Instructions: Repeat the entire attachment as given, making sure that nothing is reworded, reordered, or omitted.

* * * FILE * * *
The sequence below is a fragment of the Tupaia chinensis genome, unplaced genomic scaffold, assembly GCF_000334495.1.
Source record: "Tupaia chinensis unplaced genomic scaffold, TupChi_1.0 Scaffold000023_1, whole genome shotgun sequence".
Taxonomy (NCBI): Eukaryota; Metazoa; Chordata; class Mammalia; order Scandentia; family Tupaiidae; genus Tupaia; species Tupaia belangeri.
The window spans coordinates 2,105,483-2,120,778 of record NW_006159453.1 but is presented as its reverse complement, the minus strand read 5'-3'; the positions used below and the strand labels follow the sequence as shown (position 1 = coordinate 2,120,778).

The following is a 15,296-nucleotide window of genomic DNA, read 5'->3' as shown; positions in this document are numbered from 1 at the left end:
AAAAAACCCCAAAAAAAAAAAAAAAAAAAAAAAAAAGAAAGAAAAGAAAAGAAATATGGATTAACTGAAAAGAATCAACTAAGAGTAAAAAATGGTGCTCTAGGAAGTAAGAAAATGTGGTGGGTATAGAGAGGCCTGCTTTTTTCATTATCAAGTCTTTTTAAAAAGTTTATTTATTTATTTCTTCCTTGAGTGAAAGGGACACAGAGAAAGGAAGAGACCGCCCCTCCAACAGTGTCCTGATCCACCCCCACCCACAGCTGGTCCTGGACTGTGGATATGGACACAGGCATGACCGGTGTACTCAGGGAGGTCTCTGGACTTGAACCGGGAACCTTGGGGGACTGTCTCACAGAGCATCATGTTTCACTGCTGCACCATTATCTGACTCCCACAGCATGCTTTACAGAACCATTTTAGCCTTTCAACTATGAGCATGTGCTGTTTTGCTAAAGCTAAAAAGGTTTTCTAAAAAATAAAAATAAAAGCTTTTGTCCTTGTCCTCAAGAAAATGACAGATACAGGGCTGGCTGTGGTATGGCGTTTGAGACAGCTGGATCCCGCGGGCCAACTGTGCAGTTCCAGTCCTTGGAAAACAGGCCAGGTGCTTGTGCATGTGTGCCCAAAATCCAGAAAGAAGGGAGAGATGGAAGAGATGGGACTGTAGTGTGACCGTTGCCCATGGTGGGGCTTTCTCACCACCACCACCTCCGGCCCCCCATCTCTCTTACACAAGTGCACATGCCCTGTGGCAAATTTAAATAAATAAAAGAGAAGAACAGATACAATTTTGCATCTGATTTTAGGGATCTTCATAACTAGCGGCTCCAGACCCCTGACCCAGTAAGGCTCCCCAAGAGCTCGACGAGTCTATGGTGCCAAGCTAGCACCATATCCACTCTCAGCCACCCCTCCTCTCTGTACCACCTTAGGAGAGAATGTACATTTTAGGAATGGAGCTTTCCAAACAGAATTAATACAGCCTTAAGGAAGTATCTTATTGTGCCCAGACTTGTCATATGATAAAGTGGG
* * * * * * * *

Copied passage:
The sequence below is a fragment of the Tupaia chinensis genome, unplaced genomic scaffold, assembly GCF_000334495.1.
Source record: "Tupaia chinensis unplaced genomic scaffold, TupChi_1.0 Scaffold000023_1, whole genome shotgun sequence".
Taxonomy (NCBI): Eukaryota; Metazoa; Chordata; class Mammalia; order Scandentia; family Tupaiidae; genus Tupaia; species Tupaia belangeri.
The window spans coordinates 2,105,483-2,120,778 of record NW_006159453.1 but is presented as its reverse complement, the minus strand read 5'-3'; the positions used below and the strand labels follow the sequence as shown (position 1 = coordinate 2,120,778).

The following is a 15,296-nucleotide window of genomic DNA, read 5'->3' as shown; positions in this document are numbered from 1 at the left end:
AAAAAACCCCAAAAAAAAAAAAAAAAAAAAAAAAAAGAAAGAAAAGAAAAGAAATATGGATTAACTGAAAAGAATCAACTAAGAGTAAAAAATGGTGCTCTAGGAAGTAAGAAAATGTGGTGGGTATAGAGAGGCCTGCTTTTTTCATTATCAAGTCTTTTTAAAAAGTTTATTTATTTATTTCTTCCTTGAGTGAAAGGGACACAGAGAAAGGAAGAGACCGCCCCTCCAACAGTGTCCTGATCCACCCCCACCCACAGCTGGTCCTGGACTGTGGATATGGACACAGGCATGACCGGTGTACTCAGGGAGGTCTCTGGACTTGAACCGGGAACCTTGGGGGACTGTCTCACAGAGCATCATGTTTCACTGCTGCACCATTATCTGACTCCCACAGCATGCTTTACAGAACCATTTTAGCCTTTCAACTATGAGCATGTGCTGTTTTGCTAAAGCTAAAAAGGTTTTCTAAAAAATAAAAATAAAAGCTTTTGTCCTTGTCCTCAAGAAAATGACAGATACAGGGCTGGCTGTGGTATGGCGTTTGAGACAGCTGGATCCCGCGGGCCAACTGTGCAGTTCCAGTCCTTGGAAAACAGGCCAGGTGCTTGTGCATGTGTGCCCAAAATCCAGAAAGAAGGGAGAGATGGAAGAGATGGGACTGTAGTGTGACCGTTGCCCATGGTGGGGCTTTCTCACCACCACCACCTCCGGCCCCCCATCTCTCTTACACAAGTGCACATGCCCTGTGGCAAATTTAAATAAATAAAAGAGAAGAACAGATACAATTTTGCATCTGATTTTAGGGATCTTCATAACTAGCGGCTCCAGACCCCTGACCCAGTAAGGCTCCCCAAGAGCTCGACGAGTCTATGGTGCCAAGCTAGCACCATATCCACTCTCAGCCACCCCTCCTCTCTGTACCACCTTAGGAGAGAATGTACATTTTAGGAATGGAGCTTTCCAAACAGAATTAATACAGCCTTAAGGAAGTATCTTATTGTGCCCAGACTTGTCATATGATAAAGTGGG